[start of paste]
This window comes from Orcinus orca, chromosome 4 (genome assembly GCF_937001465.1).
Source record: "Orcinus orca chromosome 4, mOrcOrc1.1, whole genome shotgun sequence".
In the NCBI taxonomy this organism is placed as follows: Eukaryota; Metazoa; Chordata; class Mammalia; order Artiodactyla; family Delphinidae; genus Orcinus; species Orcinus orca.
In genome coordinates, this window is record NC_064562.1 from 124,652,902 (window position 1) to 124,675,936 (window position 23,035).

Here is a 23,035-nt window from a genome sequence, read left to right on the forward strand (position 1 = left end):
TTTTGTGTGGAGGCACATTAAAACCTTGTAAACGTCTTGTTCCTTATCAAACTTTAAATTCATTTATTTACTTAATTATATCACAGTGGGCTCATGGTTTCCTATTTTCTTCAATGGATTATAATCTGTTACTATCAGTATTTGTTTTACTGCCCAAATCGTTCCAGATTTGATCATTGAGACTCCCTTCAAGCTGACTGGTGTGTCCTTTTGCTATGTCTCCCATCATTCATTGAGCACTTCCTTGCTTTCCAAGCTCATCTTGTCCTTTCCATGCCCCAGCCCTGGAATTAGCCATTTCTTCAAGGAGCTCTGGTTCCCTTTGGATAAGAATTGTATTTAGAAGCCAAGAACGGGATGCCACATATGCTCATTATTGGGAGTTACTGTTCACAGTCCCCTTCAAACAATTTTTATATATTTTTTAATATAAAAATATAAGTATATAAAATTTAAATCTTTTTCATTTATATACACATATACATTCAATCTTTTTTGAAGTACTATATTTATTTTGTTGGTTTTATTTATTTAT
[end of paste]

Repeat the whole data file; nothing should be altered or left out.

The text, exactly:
This window comes from Orcinus orca, chromosome 4 (genome assembly GCF_937001465.1).
Source record: "Orcinus orca chromosome 4, mOrcOrc1.1, whole genome shotgun sequence".
In the NCBI taxonomy this organism is placed as follows: Eukaryota; Metazoa; Chordata; class Mammalia; order Artiodactyla; family Delphinidae; genus Orcinus; species Orcinus orca.
In genome coordinates, this window is record NC_064562.1 from 124,652,902 (window position 1) to 124,675,936 (window position 23,035).

Here is a 23,035-nt window from a genome sequence, read left to right on the forward strand (position 1 = left end):
TTTTGTGTGGAGGCACATTAAAACCTTGTAAACGTCTTGTTCCTTATCAAACTTTAAATTCATTTATTTACTTAATTATATCACAGTGGGCTCATGGTTTCCTATTTTCTTCAATGGATTATAATCTGTTACTATCAGTATTTGTTTTACTGCCCAAATCGTTCCAGATTTGATCATTGAGACTCCCTTCAAGCTGACTGGTGTGTCCTTTTGCTATGTCTCCCATCATTCATTGAGCACTTCCTTGCTTTCCAAGCTCATCTTGTCCTTTCCATGCCCCAGCCCTGGAATTAGCCATTTCTTCAAGGAGCTCTGGTTCCCTTTGGATAAGAATTGTATTTAGAAGCCAAGAACGGGATGCCACATATGCTCATTATTGGGAGTTACTGTTCACAGTCCCCTTCAAACAATTTTTATATATTTTTTAATATAAAAATATAAGTATATAAAATTTAAATCTTTTTCATTTATATACACATATACATTCAATCTTTTTTGAAGTACTATATTTATTTTGTTGGTTTTATTTATTTAT